January 27, 2011

Trading Fibonacci Retracements - The Pros And Cons

A lot of people enjoy trading fibonacci retracements because they can produce some excellent trading signals, and it is amazing how often the price does actually bounce off these key levels. However I think there is a danger that some traders will end up placing too much faith in them, and will ultimately lose money as a result.

The fact is that there is nothing magical about fibonacci or the main fibonacci retracement levels. The only reason the price seems to reverse around these key levels is because so many other traders all around the world also use the same fibonacci retracement levels on their charts. So as a result it kind of becomes a self-fulfilling prophecy because these same traders will be placing trades around these key levels at the same time, forcing the price to react as predicted.

There are various levels that will show up on your charts. When you plot the high and low points of a recent price move you will be able to see where the 23.6%, 38.2%, 50% and 61.8% retracement levels lie. So in other words if the price of a particular currency pair moves 100 points lower (from the high point to the low point), then it is highly likely to find resistance 23.6, 38.2, 50 or 61.8 points higher before reversing downwards again.

Whenever I use fibonacci myself (which is very rarely), I always use the 61.8% retracement level because I've always found this to be the most significant support/resistance level. However it has to be said that none of these levels are foolproof. Whilst you will find plenty of examples where the price did indeed reverse around these key levels, there will also be lots of examples where the price just went straight through them.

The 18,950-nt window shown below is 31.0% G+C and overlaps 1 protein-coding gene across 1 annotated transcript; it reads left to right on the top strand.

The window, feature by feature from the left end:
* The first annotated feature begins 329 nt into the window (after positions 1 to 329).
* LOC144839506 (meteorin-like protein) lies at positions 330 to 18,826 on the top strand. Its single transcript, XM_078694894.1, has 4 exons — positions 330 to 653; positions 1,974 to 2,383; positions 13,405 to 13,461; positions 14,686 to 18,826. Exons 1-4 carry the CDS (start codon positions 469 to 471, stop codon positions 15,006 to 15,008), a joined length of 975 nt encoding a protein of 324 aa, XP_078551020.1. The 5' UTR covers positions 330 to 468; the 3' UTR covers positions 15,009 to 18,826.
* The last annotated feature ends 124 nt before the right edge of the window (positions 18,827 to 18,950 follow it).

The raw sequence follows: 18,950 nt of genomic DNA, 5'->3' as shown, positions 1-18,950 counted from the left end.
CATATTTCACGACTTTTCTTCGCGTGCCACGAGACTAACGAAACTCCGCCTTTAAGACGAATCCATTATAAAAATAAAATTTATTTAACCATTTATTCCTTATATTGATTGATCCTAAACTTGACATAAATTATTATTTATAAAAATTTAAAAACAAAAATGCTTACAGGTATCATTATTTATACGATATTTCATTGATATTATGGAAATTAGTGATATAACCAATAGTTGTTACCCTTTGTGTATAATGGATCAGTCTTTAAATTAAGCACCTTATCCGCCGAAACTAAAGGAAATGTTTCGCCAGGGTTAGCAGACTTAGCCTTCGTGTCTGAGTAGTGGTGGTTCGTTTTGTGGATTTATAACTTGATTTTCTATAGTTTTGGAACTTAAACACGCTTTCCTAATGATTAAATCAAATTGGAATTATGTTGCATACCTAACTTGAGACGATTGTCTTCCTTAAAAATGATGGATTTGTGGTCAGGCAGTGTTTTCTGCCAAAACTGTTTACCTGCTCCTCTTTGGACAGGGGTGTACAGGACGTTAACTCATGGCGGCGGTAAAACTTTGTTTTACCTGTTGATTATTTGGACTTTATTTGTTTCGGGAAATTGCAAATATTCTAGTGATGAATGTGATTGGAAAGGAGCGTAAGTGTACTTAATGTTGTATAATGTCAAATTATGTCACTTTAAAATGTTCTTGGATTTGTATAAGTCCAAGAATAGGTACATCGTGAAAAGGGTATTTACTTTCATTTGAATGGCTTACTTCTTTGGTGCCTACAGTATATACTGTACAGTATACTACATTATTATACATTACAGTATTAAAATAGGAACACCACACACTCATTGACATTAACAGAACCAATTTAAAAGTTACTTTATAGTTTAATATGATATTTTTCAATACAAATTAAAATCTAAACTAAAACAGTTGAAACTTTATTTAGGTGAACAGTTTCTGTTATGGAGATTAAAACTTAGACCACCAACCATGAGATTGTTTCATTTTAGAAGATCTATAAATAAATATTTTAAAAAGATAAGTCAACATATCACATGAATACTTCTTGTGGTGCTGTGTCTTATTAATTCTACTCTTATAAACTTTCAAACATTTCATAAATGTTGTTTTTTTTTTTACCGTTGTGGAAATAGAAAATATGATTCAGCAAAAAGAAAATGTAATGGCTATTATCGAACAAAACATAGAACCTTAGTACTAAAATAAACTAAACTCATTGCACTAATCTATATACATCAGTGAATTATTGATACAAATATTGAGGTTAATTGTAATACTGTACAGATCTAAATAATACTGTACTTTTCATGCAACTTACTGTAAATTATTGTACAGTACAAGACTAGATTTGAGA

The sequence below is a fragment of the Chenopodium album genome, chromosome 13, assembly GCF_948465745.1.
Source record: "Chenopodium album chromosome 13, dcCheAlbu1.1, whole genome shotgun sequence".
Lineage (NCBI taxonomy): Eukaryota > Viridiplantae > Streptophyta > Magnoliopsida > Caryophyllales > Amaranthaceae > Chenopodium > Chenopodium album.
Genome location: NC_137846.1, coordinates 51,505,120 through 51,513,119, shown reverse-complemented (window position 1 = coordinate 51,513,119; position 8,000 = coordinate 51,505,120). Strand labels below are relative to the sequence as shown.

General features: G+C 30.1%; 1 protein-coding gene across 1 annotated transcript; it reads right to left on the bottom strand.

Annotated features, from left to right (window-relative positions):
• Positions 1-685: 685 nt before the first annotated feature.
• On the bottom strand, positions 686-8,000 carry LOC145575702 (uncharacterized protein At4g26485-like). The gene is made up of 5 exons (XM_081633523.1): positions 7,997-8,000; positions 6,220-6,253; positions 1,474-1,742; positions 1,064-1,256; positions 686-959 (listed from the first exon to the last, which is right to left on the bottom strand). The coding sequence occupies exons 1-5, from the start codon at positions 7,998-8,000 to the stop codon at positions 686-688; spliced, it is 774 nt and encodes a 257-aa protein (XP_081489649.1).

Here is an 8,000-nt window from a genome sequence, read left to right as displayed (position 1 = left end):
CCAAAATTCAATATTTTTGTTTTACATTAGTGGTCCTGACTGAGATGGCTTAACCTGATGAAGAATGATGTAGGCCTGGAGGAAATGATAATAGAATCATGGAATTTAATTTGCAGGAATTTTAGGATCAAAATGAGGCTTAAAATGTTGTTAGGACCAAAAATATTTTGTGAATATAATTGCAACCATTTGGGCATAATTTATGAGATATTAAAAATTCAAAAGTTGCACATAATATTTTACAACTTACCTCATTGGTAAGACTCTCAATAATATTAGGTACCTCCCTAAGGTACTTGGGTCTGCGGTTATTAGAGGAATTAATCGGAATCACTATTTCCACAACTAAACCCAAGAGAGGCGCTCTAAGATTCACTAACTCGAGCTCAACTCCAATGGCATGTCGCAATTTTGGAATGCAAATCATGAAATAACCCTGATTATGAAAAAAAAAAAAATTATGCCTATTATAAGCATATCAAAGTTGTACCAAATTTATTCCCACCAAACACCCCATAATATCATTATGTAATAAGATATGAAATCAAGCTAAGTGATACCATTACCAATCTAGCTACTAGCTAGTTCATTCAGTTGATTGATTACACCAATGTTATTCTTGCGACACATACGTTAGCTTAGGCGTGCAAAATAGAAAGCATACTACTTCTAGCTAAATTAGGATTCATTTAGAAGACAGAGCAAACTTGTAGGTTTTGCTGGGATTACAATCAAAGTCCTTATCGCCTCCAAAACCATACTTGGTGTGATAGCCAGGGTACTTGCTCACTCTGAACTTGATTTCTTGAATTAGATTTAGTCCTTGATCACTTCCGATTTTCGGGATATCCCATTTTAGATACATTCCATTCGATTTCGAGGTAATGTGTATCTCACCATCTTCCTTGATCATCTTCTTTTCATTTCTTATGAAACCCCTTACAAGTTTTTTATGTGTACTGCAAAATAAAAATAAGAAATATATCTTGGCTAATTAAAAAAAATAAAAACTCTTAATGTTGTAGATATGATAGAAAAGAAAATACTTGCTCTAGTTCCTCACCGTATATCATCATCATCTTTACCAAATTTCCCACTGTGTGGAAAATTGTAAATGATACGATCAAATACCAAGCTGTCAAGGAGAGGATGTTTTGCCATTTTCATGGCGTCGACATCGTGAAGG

To give you an example, take a look at the 5 minute chart of the GBP/USD pair from earlier today:

GBPUSD_27Jan.png

You can see that after a strong opening the GBP/USD moved all the way up to 1.5943. However it then fell to a low of 1.5880, ie a 63 point move, which is quite significant.

So if you were trading the intraday forex markets using fibonacci you would probably wait for one of the key fibonacci levels to be hit before entering a short position. Let's assume you wait for the 61.8% level which, as I've already said, is generally the most reliable.

If you look at the red arrow, you can see that the price reversed downwards at exactly this point and fell around 23 points, which is a decent move. The price then moved upwards again and tested this level once more. Many day traders may well have been tempted to enter another short position here, but as you can see where I've placed the green arrow, the price just went straight through it.

Furthermore anyone entering short positions at one of the other fibonacci retracement levels will have had little joy because there were no reversals at all around these levels.

So the point I want to make is that fibonacci trading is okay up to a certain point, but I don't personally think that you should trade them in isolation. You are better off using them as a general guide, and using a few other technical indicators, and maybe pivot points if you are day trading. That way you will benefit from the combination of fibonacci levels AND widely used technical indicators, which in turn will help you find lots of high probability trades.

(If you want to learn more about fibonacci trading I can highly recommend these trading videos from Neal Hughes).

 

 

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